Are actors headed for a strike?
looks at the stakes in the contract battle between the actors' union and Hollywood producers.
THREE WEEKS after the expiration of the Screen Actors Guild (SAG) contract, the film and TV industry are waiting for signs of movement on either side.
As during the 100-day writers strike this past winter, the major sticking point is whether 120,000 actors covered under the SAG agreement will be paid residuals for productions either made for, or distributed on, digital media.
So far, the employers' Alliance of Motion Picture and Television Producers (AMPTP) has been relatively successful in using divide-and-conquer tactics in its dealings with entertainment industry unions. The AMPTP is set on using their deal with the Directors Guild of America (signed in January during the writers' strike, even as the bosses refused to negotiate with the writers) as a template for the rest of the industry.
The Writers Guild of America (WGA) strike was a step forward for labor in many ways--including the level of organization within the writers union, the solid picket lines, and especially of the support and solidarity of SAG, as well as the public.
But the bosses at the top of the AMPTP (such as billionaires Rupert Murdoch of Fox and Sumner Redstone of Viacom, plus Robert Iger of Disney, who was paid $27.7 million in compensation in 2007) took a hard line. They were able to use the inferior DGA deal and the threat of the looming economic recession to put pressure on the WGA to settle short of its agenda of jurisdiction and residuals parity in digital media production and distribution.
The AMPTP has said it has given its "final offer" to SAG negotiators--with a deadline, in essence, of August 15, since after that date, any new contract would no longer be retroactive to July 1.
In another divide-and-conquer tactic, the AMPTP convinced the conservative leadership of the American Federation of Television and Radio Artists (AFTRA) to break off from its usual process of joint negotiations with SAG to sign a separate deal for primetime television contracts. AFTRA represents about 70,000 performers and is seen by many actors as a "bargain-basement" union that has a history of undercutting SAG.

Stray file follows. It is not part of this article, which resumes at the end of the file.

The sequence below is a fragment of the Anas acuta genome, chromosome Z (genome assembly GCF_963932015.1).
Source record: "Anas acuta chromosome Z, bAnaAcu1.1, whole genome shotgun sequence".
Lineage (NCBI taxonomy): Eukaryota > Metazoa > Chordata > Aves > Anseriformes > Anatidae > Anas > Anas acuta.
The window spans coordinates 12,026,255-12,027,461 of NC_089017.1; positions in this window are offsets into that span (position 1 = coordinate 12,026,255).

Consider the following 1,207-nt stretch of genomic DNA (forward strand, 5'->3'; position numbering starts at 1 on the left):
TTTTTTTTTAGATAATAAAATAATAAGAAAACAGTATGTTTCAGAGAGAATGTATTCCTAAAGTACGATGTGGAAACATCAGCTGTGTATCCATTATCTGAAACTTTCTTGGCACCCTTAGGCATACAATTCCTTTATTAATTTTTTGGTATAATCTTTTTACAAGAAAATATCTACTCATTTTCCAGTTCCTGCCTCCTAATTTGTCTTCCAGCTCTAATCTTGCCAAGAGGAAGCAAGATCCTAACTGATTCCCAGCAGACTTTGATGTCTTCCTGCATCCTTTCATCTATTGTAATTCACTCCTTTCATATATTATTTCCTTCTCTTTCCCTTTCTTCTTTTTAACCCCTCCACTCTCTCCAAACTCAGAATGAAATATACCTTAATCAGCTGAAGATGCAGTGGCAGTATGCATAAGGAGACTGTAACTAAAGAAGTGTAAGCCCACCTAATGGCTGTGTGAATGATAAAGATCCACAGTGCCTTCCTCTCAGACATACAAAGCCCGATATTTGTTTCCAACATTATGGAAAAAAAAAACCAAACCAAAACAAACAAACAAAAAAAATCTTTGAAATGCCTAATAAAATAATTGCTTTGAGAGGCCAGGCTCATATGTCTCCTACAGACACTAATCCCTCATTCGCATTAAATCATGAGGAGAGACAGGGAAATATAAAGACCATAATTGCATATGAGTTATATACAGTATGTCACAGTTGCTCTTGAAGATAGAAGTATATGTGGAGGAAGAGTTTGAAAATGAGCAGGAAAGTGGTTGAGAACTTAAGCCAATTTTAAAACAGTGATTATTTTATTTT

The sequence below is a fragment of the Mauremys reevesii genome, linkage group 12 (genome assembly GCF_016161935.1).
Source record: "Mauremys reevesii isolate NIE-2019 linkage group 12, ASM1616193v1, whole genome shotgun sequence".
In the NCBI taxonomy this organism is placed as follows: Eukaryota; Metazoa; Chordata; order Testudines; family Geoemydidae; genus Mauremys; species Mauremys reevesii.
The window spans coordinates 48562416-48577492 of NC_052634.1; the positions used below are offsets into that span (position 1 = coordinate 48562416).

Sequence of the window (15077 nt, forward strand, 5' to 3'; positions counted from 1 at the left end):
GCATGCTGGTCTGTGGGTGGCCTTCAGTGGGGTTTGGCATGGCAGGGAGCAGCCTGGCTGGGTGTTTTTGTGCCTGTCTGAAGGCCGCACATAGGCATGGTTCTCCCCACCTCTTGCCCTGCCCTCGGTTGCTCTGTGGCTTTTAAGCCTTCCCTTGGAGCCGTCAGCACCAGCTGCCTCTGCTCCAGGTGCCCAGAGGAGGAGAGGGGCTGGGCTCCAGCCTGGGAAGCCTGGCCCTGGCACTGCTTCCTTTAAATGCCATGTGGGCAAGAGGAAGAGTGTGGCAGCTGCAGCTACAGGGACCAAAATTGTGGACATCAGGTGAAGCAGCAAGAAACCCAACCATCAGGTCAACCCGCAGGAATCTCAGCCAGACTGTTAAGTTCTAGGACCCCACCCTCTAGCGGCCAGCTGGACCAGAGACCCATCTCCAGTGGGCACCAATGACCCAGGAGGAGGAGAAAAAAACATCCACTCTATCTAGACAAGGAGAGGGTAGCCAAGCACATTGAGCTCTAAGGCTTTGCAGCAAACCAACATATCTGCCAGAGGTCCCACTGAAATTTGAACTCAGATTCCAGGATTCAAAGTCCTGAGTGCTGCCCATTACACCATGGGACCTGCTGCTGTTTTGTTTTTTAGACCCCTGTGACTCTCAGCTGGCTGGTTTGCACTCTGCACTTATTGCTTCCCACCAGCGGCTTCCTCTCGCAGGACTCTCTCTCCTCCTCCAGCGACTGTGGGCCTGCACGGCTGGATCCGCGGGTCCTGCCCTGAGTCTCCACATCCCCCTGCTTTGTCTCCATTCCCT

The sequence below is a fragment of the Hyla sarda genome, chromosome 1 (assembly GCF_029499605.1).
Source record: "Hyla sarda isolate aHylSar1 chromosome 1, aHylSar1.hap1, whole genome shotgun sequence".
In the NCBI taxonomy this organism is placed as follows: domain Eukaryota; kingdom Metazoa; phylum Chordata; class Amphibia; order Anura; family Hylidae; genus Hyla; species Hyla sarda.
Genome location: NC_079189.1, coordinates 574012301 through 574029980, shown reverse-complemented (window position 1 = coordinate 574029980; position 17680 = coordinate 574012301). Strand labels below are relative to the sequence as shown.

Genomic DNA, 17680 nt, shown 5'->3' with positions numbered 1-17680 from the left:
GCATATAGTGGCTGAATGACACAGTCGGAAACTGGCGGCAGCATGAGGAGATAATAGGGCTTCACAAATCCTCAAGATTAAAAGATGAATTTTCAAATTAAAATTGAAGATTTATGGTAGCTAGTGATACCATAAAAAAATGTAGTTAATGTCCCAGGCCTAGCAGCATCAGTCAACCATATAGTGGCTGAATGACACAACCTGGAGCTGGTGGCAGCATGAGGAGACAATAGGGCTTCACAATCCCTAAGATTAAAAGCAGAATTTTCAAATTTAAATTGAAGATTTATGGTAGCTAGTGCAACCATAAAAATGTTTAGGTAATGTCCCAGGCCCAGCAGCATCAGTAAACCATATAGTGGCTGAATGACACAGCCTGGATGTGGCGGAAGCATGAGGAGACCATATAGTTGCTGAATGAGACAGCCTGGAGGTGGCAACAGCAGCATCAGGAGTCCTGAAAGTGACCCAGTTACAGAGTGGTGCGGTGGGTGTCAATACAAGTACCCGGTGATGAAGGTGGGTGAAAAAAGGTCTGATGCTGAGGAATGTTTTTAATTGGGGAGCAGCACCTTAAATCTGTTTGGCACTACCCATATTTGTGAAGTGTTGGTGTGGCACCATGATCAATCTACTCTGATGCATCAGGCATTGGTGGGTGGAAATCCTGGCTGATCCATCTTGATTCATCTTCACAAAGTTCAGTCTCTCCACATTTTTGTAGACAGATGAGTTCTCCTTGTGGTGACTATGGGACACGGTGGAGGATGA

Although SAG launched a "vote no" campaign to convince the 44,000 AFTRA members who also hold SAG cards to reject the DGA-template contract, AFTRA members voted to accept the deal on July 8, though with only 62 percent approval.
The process was further complicated by a counter-campaign waged by some high-profile and highly paid actors, including Tom Hanks, Susan Sarandon and Sally Field. These actors signed on to a petition calling on dual cardholders to accept the AFTRA deal. "Either our employers will lock us out, or SAG will strike," it said. "There really is no alternative if the AFTRA deal is defeated."
In response, other actors, including Jack Nicholson, Ben Stiller, Martin Sheen and Viggo Mortensen, called for a "no" vote and restated their support for the goals that the SAG leadership is fighting for.
SAG leaders have not yet called for a strike authorization vote, which would have to pass by a 75 percent majority. Divisions within the SAG membership make that unlikely, as does the lack of support shown from people like Maria Elena Durazo, the executive secretary-treasurer of the Los Angeles County Federation of Labor, who enthusiastically supported the AFTRA contract.
Instead, Doug Allen, SAG's national executive director and chief negotiator, told members in a July 17 statement that "No deal is better than a bad deal...We have to be patient."
To win a decent contract and defeat a potential studio lockout, SAG will need a more aggressive strategy than patience.